We'll see what happens if we orbit or pan the view. Now, if you happen to go off the screen when panning, the Caddie display stays within the viewport. I'll hold down the mouse button and I'll push it off to the side so we can see that. The Caddie can also be moved in relation to the selection. You can do that by simply grabbing and moving the title bar. So in our instance here, I'll put my mouse directly on top of Extrude Polygons. I'll hold it down, and I can now move that off to the side.
Once its been repositioned, it will remain in that location, relative to whatever you might have selected. Notice that when you position your mouse over a setting that's controlled by a spinner, that part of the Caddie display turns into a set of horizontal spinners that you can then adjust. Right-clicking while making an adjustment will cancel out the command. Now, the spinners work just as you might think. pushing it to the left will reduce the value, while pulling it to the right will increase the number. And like with all spinners in Max, you can use the Ctrl and Alt keys in conjunction with dragging to more aggressively or more subtly change the values.
Holding the Ctrl key down while moving a spinner will provide larger increment changes, while the Alt key will make the changes go in smaller increments. Right-clicking either side of the spinner assembly will take that particular value down to the lowest possible setting. Again, that right-click technique carries over from all previous versions of Max. If you have a specific value in mind, you can always type in the value. You can do that by simply highlighting the number and typing in your new digit.
After making the adjustments, you'll want to go down to the bottom of the Caddie and either Accept or Cancel the operation. Let's go ahead and Accept. I'm going to go ahead and deselect the poly. Then hold down the Ctrl key, selecting three others directly in a row. The same Caddie displays will come up if you instead choose to activate a command using the right mouse click. Let's do this. We'll put our mouse on top of the selected polys, we'll right-click, and then why don't we choose not Bevel, but the option box directly to its left. There again we have got our Caddie.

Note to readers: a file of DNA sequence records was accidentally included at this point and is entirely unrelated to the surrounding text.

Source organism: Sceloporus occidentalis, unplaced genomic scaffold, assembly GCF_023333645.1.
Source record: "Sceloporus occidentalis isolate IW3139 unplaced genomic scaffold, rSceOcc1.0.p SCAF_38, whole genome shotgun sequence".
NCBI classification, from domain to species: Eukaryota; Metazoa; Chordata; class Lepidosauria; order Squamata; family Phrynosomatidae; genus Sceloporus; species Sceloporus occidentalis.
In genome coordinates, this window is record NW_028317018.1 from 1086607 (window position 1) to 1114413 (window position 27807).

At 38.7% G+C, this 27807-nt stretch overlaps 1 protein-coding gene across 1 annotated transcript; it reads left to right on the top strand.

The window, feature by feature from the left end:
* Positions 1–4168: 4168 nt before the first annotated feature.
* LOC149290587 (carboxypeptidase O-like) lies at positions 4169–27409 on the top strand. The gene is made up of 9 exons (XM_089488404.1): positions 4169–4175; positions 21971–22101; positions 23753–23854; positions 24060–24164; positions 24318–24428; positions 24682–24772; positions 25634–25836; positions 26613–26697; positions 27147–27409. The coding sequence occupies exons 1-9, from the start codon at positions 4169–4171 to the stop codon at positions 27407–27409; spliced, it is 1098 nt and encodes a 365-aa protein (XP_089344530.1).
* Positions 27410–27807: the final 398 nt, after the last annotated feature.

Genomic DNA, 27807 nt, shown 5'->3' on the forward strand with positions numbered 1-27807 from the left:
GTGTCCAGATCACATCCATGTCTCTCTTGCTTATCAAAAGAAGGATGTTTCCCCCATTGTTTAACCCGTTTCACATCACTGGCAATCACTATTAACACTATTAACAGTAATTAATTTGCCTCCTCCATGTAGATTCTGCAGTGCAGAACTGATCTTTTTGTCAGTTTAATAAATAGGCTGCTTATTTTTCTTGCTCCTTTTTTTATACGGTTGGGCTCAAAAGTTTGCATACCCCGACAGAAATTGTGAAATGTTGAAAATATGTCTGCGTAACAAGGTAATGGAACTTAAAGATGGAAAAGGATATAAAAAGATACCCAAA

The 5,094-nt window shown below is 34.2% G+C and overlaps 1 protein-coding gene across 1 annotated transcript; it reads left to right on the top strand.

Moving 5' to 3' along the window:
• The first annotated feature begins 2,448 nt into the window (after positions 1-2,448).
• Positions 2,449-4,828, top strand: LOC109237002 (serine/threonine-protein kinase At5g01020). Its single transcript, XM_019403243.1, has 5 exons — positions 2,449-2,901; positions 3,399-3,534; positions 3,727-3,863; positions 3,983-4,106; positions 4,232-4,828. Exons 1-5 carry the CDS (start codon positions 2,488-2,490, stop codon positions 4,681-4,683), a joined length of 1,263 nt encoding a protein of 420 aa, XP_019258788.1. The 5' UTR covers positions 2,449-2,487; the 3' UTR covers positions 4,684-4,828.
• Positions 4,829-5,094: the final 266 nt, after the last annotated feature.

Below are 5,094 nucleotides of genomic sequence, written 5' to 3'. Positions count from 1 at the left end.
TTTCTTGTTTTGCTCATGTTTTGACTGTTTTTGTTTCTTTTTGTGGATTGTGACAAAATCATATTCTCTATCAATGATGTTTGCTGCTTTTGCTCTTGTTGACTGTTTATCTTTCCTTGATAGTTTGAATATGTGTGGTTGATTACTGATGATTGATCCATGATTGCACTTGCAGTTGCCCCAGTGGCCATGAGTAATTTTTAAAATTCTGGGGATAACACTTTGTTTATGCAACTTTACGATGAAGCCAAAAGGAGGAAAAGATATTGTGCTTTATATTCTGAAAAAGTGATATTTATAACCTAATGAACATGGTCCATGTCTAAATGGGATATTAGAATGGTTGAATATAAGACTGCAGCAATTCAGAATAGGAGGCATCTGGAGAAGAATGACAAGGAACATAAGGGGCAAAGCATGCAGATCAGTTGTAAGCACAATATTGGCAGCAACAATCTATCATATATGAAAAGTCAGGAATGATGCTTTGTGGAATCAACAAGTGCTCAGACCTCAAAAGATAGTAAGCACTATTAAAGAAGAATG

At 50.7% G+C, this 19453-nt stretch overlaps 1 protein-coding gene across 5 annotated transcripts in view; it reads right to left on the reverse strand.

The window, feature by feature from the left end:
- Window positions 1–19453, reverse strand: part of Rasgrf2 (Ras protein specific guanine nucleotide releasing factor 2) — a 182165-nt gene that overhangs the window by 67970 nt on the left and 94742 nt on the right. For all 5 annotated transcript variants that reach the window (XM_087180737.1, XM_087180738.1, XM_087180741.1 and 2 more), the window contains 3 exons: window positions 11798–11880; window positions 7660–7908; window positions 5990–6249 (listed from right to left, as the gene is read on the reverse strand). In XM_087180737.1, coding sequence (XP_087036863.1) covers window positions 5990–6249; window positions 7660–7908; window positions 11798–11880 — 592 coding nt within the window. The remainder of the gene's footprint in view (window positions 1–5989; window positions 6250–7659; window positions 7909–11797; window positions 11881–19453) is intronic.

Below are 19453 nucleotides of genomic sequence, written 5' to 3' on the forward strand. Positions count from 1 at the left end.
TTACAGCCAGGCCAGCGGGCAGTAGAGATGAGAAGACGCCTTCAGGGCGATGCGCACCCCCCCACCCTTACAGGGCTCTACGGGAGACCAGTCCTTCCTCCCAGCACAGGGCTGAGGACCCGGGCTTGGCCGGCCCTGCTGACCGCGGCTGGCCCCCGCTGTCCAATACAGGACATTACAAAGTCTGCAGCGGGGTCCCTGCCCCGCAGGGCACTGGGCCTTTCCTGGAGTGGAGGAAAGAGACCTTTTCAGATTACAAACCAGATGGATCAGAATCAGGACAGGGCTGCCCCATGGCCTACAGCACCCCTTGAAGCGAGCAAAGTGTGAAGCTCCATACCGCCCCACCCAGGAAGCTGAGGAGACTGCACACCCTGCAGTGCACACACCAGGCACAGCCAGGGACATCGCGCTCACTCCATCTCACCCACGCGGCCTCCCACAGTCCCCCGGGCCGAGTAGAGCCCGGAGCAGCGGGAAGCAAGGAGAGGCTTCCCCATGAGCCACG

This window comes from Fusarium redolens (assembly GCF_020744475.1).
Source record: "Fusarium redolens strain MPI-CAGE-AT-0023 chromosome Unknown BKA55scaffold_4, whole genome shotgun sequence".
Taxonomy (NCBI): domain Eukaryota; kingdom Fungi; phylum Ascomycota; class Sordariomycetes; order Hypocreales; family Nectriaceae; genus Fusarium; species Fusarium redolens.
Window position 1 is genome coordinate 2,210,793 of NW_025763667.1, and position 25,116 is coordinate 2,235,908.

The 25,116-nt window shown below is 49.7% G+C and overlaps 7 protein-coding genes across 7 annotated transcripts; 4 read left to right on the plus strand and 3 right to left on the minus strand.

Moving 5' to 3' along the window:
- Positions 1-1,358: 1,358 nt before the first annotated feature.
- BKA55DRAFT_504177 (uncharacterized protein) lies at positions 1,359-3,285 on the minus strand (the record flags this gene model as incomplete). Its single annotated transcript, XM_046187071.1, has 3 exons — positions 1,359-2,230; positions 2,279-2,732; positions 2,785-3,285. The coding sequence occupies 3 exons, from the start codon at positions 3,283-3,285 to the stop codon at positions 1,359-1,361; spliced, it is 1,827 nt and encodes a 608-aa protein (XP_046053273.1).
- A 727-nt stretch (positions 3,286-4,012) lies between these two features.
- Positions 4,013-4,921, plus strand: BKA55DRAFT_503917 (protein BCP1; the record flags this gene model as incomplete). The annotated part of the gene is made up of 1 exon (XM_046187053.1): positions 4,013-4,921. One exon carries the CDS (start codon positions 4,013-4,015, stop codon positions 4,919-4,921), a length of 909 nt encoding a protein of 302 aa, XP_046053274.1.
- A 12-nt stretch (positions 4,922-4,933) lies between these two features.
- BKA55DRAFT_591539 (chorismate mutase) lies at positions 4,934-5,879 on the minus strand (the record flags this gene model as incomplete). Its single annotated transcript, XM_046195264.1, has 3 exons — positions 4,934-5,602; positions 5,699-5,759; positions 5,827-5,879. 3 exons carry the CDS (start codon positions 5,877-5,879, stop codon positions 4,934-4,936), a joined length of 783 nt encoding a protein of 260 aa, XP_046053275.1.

Now, for this one, I'll go under the top, which says Group. Then I can change that to Local Normal or down to By Polygon. Now I can simply move the spinners down below and then when I'm happy with the results, I can go ahead and Accept. So any Option Box icon you find over on the right-hand side Modifier column will activate a Caddie. Let's instead select another couple of polys. This time I'll right-click and I'll choose the Option Box for Inset. I can now go ahead and drag that down and you can see indeed how that works.
So that's the new Caddie viewport display when working with an editable poly. After getting used to how it works, I think you're going to really appreciate not having to continue moving over to the Modifier column to make your adjustments.
- Using Caddies
- Slate Material Editor Overview
- Building a node-based shader
- Understanding the CAT (Character Animation Tools) plug-in
- Building and animating CATRigs
- Using the Viewport Canvas
- Rendering with the Quicksilver Hardware renderer
- Using the SketchUp importer